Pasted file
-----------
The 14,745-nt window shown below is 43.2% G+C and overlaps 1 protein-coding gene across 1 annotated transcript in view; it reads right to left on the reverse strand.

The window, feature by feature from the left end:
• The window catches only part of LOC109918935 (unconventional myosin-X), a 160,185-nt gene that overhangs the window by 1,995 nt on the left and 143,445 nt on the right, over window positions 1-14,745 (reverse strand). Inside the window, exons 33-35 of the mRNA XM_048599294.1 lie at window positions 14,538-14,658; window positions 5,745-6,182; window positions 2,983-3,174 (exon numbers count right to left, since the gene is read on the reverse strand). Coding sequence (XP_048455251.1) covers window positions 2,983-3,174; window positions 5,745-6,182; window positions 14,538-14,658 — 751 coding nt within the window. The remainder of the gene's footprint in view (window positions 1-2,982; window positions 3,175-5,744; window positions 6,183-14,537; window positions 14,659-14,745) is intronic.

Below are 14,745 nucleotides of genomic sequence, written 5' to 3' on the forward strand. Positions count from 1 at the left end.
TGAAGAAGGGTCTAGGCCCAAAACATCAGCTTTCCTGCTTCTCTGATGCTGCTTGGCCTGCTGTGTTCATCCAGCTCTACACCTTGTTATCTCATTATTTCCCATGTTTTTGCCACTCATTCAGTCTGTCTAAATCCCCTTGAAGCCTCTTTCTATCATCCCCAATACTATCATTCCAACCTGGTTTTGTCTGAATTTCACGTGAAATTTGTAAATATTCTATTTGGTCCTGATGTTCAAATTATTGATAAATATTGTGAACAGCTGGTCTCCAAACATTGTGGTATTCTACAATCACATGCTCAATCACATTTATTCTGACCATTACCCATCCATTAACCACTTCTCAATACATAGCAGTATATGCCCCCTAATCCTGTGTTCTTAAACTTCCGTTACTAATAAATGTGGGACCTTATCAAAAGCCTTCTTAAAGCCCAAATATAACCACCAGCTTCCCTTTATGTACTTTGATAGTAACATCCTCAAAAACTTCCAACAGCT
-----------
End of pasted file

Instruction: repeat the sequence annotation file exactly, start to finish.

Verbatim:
The 14,745-nt window shown below is 43.2% G+C and overlaps 1 protein-coding gene across 1 annotated transcript in view; it reads right to left on the reverse strand.

The window, feature by feature from the left end:
• The window catches only part of LOC109918935 (unconventional myosin-X), a 160,185-nt gene that overhangs the window by 1,995 nt on the left and 143,445 nt on the right, over window positions 1-14,745 (reverse strand). Inside the window, exons 33-35 of the mRNA XM_048599294.1 lie at window positions 14,538-14,658; window positions 5,745-6,182; window positions 2,983-3,174 (exon numbers count right to left, since the gene is read on the reverse strand). Coding sequence (XP_048455251.1) covers window positions 2,983-3,174; window positions 5,745-6,182; window positions 14,538-14,658 — 751 coding nt within the window. The remainder of the gene's footprint in view (window positions 1-2,982; window positions 3,175-5,744; window positions 6,183-14,537; window positions 14,659-14,745) is intronic.

Below are 14,745 nucleotides of genomic sequence, written 5' to 3' on the forward strand. Positions count from 1 at the left end.
TGAAGAAGGGTCTAGGCCCAAAACATCAGCTTTCCTGCTTCTCTGATGCTGCTTGGCCTGCTGTGTTCATCCAGCTCTACACCTTGTTATCTCATTATTTCCCATGTTTTTGCCACTCATTCAGTCTGTCTAAATCCCCTTGAAGCCTCTTTCTATCATCCCCAATACTATCATTCCAACCTGGTTTTGTCTGAATTTCACGTGAAATTTGTAAATATTCTATTTGGTCCTGATGTTCAAATTATTGATAAATATTGTGAACAGCTGGTCTCCAAACATTGTGGTATTCTACAATCACATGCTCAATCACATTTATTCTGACCATTACCCATCCATTAACCACTTCTCAATACATAGCAGTATATGCCCCCTAATCCTGTGTTCTTAAACTTCCGTTACTAATAAATGTGGGACCTTATCAAAAGCCTTCTTAAAGCCCAAATATAACCACCAGCTTCCCTTTATGTACTTTGATAGTAACATCCTCAAAAACTTCCAACAGCT